In this quagmire of couscous and seeds, this ebb and flow of high-fat and low-fat prophets there is a constant: Smoking has no place in a healthy diet and any measure that makes it difficult for tobacco conglomerates to recruit addicts must be supported.
The World Health Organisation recognised that yesterday when it suggested e-cigarettes be banned from indoor spaces and face curbs over health fears. That position follows less emphatic positions from the American Heart Foundation and the American Cancer Society which have suggested the devices might be a last resort to help smokers quit.
The Geneva-based UN organisation warned that, just like the health damage inflicted on passive smokers, some ecigarettes “increase above background levels the risk of disease to bystanders”. The WHO also suggested that the evidence that e-cigarettes helped people quit smoking was “limited”.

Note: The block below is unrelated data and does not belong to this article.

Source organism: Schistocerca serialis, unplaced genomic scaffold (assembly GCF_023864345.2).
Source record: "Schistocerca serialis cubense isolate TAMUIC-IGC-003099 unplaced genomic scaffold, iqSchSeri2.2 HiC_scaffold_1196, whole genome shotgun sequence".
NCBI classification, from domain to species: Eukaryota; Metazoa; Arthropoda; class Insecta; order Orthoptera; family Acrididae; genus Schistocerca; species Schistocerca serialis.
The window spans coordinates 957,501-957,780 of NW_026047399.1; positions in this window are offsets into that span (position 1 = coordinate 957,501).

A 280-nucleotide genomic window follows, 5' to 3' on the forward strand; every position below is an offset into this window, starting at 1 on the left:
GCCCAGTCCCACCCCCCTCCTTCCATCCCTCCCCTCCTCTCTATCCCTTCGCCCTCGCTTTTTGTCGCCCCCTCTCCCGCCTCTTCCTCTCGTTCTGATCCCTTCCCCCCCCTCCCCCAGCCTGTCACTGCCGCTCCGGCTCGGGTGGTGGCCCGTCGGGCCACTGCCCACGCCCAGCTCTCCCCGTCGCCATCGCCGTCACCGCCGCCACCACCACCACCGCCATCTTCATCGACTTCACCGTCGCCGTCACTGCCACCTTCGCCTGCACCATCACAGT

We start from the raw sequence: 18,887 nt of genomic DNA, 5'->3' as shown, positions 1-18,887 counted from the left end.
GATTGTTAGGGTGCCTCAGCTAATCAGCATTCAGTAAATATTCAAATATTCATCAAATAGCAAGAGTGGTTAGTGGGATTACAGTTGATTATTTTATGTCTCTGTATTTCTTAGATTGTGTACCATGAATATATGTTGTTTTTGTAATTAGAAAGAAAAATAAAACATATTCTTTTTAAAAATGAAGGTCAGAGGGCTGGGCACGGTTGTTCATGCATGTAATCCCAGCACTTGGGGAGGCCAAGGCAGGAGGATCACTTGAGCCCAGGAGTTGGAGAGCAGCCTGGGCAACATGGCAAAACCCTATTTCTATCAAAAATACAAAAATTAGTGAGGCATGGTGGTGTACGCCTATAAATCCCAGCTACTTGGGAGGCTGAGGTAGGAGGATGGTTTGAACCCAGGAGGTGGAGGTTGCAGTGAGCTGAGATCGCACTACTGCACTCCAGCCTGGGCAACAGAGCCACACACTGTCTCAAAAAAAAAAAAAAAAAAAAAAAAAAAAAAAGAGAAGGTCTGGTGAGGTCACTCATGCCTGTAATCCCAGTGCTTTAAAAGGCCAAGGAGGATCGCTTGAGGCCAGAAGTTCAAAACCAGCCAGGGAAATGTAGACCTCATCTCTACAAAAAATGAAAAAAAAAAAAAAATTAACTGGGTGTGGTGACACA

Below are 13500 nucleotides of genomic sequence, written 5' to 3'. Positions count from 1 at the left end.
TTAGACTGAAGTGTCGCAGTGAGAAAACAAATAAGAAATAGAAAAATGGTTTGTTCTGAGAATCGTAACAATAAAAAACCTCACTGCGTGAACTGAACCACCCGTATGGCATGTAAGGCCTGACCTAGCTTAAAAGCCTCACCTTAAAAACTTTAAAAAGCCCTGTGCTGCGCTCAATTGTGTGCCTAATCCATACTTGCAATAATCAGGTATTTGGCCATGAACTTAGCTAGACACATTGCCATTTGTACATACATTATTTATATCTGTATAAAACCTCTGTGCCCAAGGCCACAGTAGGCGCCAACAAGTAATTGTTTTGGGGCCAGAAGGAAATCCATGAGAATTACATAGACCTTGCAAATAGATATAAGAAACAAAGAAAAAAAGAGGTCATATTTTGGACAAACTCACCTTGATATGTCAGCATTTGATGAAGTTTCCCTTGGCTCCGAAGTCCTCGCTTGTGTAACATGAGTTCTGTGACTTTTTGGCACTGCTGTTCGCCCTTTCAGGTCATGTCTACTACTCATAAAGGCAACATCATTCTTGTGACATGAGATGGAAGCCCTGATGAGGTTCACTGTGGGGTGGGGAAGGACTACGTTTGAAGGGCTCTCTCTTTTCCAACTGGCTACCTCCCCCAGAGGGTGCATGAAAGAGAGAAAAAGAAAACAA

Public health authorities were bullied and misled by tobacco giants for decades, just as they are today over plain packaging for cigarettes. This time around they should be far less tolerant of anything that sustains the culture of smoking. There are about 7,000 irrefutable arguments for that every year — our friends and neighbours who die from smoking related disease.